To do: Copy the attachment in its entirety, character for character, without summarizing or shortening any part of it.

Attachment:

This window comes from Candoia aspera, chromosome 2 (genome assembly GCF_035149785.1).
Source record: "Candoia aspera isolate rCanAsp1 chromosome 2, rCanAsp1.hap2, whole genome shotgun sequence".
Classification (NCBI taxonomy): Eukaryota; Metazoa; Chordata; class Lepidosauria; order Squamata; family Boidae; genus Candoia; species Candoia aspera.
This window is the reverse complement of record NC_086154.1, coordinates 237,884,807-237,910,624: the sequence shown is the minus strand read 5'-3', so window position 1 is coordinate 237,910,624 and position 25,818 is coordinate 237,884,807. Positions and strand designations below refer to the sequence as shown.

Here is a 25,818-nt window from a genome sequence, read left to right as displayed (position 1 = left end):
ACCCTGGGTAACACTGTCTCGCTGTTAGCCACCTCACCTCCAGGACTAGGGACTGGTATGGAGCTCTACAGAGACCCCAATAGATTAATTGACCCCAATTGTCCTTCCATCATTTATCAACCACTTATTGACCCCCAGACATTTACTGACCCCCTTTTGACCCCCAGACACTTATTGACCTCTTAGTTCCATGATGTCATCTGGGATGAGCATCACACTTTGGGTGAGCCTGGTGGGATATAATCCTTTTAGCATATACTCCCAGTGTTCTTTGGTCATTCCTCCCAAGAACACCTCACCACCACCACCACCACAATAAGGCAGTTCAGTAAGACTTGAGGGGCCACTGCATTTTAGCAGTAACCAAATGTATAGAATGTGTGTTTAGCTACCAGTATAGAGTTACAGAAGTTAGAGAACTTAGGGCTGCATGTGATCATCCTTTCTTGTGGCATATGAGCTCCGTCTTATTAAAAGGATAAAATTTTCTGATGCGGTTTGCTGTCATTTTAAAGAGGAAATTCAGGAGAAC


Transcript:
This window comes from Candoia aspera, chromosome 2 (genome assembly GCF_035149785.1).
Source record: "Candoia aspera isolate rCanAsp1 chromosome 2, rCanAsp1.hap2, whole genome shotgun sequence".
Classification (NCBI taxonomy): Eukaryota; Metazoa; Chordata; class Lepidosauria; order Squamata; family Boidae; genus Candoia; species Candoia aspera.
This window is the reverse complement of record NC_086154.1, coordinates 237,884,807-237,910,624: the sequence shown is the minus strand read 5'-3', so window position 1 is coordinate 237,910,624 and position 25,818 is coordinate 237,884,807. Positions and strand designations below refer to the sequence as shown.

Here is a 25,818-nt window from a genome sequence, read left to right as displayed (position 1 = left end):
ACCCTGGGTAACACTGTCTCGCTGTTAGCCACCTCACCTCCAGGACTAGGGACTGGTATGGAGCTCTACAGAGACCCCAATAGATTAATTGACCCCAATTGTCCTTCCATCATTTATCAACCACTTATTGACCCCCAGACATTTACTGACCCCCTTTTGACCCCCAGACACTTATTGACCTCTTAGTTCCATGATGTCATCTGGGATGAGCATCACACTTTGGGTGAGCCTGGTGGGATATAATCCTTTTAGCATATACTCCCAGTGTTCTTTGGTCATTCCTCCCAAGAACACCTCACCACCACCACCACCACAATAAGGCAGTTCAGTAAGACTTGAGGGGCCACTGCATTTTAGCAGTAACCAAATGTATAGAATGTGTGTTTAGCTACCAGTATAGAGTTACAGAAGTTAGAGAACTTAGGGCTGCATGTGATCATCCTTTCTTGTGGCATATGAGCTCCGTCTTATTAAAAGGATAAAATTTTCTGATGCGGTTTGCTGTCATTTTAAAGAGGAAATTCAGGAGAAC